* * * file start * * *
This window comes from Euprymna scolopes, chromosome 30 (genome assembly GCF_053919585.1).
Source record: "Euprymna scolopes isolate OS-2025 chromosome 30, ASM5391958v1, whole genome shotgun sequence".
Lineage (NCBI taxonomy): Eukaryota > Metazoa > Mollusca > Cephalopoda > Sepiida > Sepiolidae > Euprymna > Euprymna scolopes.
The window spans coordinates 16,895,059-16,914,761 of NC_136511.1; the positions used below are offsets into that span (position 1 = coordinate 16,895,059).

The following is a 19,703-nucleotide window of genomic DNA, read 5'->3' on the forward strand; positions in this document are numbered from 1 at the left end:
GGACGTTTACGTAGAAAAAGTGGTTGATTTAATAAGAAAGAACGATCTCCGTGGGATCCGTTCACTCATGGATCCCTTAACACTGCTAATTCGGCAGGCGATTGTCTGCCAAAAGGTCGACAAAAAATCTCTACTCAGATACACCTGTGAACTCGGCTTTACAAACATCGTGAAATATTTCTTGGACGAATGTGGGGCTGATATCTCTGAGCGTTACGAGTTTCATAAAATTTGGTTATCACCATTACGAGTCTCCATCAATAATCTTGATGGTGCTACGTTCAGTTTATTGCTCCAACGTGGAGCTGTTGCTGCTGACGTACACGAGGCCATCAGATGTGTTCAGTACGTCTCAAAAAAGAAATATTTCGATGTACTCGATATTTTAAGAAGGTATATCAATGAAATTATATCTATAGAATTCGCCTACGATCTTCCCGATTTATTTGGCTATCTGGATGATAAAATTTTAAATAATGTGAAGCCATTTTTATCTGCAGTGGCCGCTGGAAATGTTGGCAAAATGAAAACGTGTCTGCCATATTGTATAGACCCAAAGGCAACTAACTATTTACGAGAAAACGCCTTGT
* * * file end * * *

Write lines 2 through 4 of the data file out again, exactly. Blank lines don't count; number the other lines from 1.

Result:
Source record: "Euprymna scolopes isolate OS-2025 chromosome 30, ASM5391958v1, whole genome shotgun sequence".
Lineage (NCBI taxonomy): Eukaryota > Metazoa > Mollusca > Cephalopoda > Sepiida > Sepiolidae > Euprymna > Euprymna scolopes.
The window spans coordinates 16,895,059-16,914,761 of NC_136511.1; the positions used below are offsets into that span (position 1 = coordinate 16,895,059).